Conclusions We found that neither WA nor WA+ was cost-effective at a limit of £20 000 per QALY gained. Our threshold analysis showed that interventions to increase step count can be cost-effective at this limit if they achieve greater long-term maintenance of effect.

Trial Registration number ISRCTN registration: ISRCTN83465245: The PRomotion Of Physical activity through structuredEducation with differing Levels of ongoing Support for those with pre-diabetes (PROPELS)

  • Diabetes Mellitus, Type 2
  • Costs and Cost Analysis
  • Self-Management
  • Behavior

Data availability statement

Data are available upon reasonable request.

This is an open access article distributed in accordance with the Creative Commons Attribution Non Commercial (CC BY-NC 4.0) license, which permits others to distribute, remix, adapt, build upon this work non-commercially, and license their derivative works on different terms, provided the original work is properly cited, appropriate credit is given, any changes made indicated, and the use is non-commercial. See:

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  • Interventions that succeed in increasing physical activity in people at high risk of developing type 2 diabetes (T2D) may be an effective and cost-effective way to decrease the incidence of T2D and cardiovascular disease in this population.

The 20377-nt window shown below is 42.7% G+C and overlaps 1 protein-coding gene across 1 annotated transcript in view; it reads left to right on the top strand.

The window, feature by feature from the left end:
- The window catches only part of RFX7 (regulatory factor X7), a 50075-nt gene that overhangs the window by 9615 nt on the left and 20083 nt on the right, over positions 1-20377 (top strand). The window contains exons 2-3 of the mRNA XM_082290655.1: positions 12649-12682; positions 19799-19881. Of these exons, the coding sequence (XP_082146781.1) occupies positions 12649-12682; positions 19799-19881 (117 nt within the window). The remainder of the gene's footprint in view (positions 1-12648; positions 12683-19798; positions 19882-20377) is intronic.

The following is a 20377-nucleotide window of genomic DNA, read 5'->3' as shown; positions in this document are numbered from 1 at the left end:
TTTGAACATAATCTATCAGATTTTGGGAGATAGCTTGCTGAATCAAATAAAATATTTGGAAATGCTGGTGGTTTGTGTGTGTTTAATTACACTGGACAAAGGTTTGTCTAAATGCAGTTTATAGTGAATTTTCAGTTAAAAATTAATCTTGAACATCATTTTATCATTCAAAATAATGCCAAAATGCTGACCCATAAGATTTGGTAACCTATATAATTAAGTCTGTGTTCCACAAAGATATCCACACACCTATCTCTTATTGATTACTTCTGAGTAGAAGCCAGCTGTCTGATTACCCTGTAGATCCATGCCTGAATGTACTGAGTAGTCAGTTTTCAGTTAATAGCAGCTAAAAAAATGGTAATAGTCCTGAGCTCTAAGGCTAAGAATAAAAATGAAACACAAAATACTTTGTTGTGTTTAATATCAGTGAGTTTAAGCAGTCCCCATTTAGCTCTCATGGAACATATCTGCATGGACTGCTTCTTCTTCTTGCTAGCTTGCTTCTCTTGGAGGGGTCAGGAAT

• We found that neither intervention tested in PROPELS was cost-effective using the usual threshold used by UK decision makers of £20 000 per quality-adjusted life year gained; an intervention that increased step count by 500 steps per day would be cost-effective if that increase were maintained longer-term.


  • Researchers looking to develop similar interventions in similar populations should develop and test interventions with long-term support components if they are to be potentially cost-effective in England.


It is estimated that diabetes affects just under half a billion people worldwide, of whom approximately 90% in high-income countries have type 2 diabetes (T2D).1 People with T2D have an elevated risk of developing serious complications such as renal failure, blindness, amputation, cardiovascular disease (CVD), depression, and osteoarthritis. In the UK, treatment of diabetes and its complications costs approximately 10% of the total expenditure of the National Health Service (NHS), and this is expected to rise further due to the increasing prevalence of T2D.2 3 However, both development of T2D and progression to serious complications can be prevented or delayed by timely behavior change interventions targeting weight, diet, and physical activity (PA).4

PA, particularly walking-based behaviors, has been shown to improve glucose tolerance in intervention studies as well as being associated with a reduced risk of T2D and CVD in high-risk populations.5–7